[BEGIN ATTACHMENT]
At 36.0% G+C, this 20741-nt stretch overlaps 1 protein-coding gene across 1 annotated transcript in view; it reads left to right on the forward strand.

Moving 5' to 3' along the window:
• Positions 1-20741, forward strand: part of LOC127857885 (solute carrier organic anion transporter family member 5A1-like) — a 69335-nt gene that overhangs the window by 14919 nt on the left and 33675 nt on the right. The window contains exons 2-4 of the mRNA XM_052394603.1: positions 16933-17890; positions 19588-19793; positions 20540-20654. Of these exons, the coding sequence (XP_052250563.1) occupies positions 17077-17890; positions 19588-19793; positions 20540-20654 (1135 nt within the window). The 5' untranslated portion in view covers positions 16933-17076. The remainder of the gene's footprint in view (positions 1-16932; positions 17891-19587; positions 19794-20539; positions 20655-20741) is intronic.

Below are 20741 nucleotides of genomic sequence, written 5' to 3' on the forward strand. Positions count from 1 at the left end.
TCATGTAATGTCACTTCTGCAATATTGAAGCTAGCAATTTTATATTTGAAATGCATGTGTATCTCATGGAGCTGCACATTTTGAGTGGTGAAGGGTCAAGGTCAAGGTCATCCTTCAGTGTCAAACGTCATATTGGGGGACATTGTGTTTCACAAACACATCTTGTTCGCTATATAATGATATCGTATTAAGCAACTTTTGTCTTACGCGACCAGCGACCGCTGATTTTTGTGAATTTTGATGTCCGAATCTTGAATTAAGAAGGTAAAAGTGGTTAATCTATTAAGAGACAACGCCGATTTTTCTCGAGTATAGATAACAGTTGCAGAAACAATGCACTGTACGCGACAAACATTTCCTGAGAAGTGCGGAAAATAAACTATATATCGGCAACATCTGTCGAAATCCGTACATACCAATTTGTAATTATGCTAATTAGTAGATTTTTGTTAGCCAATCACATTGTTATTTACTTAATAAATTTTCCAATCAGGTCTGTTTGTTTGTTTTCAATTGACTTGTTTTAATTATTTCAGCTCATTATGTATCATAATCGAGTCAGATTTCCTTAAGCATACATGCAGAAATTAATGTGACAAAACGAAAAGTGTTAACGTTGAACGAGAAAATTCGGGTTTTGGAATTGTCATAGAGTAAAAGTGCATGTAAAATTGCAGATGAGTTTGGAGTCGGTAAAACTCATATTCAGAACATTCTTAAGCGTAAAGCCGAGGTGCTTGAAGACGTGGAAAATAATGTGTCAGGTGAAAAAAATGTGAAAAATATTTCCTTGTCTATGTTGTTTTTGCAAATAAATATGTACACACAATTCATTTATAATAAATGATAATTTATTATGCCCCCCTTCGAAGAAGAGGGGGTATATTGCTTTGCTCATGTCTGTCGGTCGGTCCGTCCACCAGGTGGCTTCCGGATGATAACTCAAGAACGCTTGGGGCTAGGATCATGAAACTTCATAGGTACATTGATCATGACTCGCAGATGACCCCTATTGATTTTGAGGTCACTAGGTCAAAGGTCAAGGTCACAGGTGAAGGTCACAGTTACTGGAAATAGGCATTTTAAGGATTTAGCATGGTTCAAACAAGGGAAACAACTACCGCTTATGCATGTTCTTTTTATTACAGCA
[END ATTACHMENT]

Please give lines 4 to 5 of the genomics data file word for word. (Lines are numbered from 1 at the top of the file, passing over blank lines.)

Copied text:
Below are 20741 nucleotides of genomic sequence, written 5' to 3' on the forward strand. Positions count from 1 at the left end.
TCATGTAATGTCACTTCTGCAATATTGAAGCTAGCAATTTTATATTTGAAATGCATGTGTATCTCATGGAGCTGCACATTTTGAGTGGTGAAGGGTCAAGGTCAAGGTCATCCTTCAGTGTCAAACGTCATATTGGGGGACATTGTGTTTCACAAACACATCTTGTTCGCTATATAATGATATCGTATTAAGCAACTTTTGTCTTACGCGACCAGCGACCGCTGATTTTTGTGAATTTTGATGTCCGAATCTTGAATTAAGAAGGTAAAAGTGGTTAATCTATTAAGAGACAACGCCGATTTTTCTCGAGTATAGATAACAGTTGCAGAAACAATGCACTGTACGCGACAAACATTTCCTGAGAAGTGCGGAAAATAAACTATATATCGGCAACATCTGTCGAAATCCGTACATACCAATTTGTAATTATGCTAATTAGTAGATTTTTGTTAGCCAATCACATTGTTATTTACTTAATAAATTTTCCAATCAGGTCTGTTTGTTTGTTTTCAATTGACTTGTTTTAATTATTTCAGCTCATTATGTATCATAATCGAGTCAGATTTCCTTAAGCATACATGCAGAAATTAATGTGACAAAACGAAAAGTGTTAACGTTGAACGAGAAAATTCGGGTTTTGGAATTGTCATAGAGTAAAAGTGCATGTAAAATTGCAGATGAGTTTGGAGTCGGTAAAACTCATATTCAGAACATTCTTAAGCGTAAAGCCGAGGTGCTTGAAGACGTGGAAAATAATGTGTCAGGTGAAAAAAATGTGAAAAATATTTCCTTGTCTATGTTGTTTTTGCAAATAAATATGTACACACAATTCATTTATAATAAATGATAATTTATTATGCCCCCCTTCGAAGAAGAGGGGGTATATTGCTTTGCTCATGTCTGTCGGTCGGTCCGTCCACCAGGTGGCTTCCGGATGATAACTCAAGAACGCTTGGGGCTAGGATCATGAAACTTCATAGGTACATTGATCATGACTCGCAGATGACCCCTATTGATTTTGAGGTCACTAGGTCAAAGGTCAAGGTCACAGGTGAAGGTCACAGTTACTGGAAATAGGCATTTTAAGGATTTAGCATGGTTCAAACAAGGGAAACAACTACCGCTTATGCATGTTCTTTTTATTACAGCA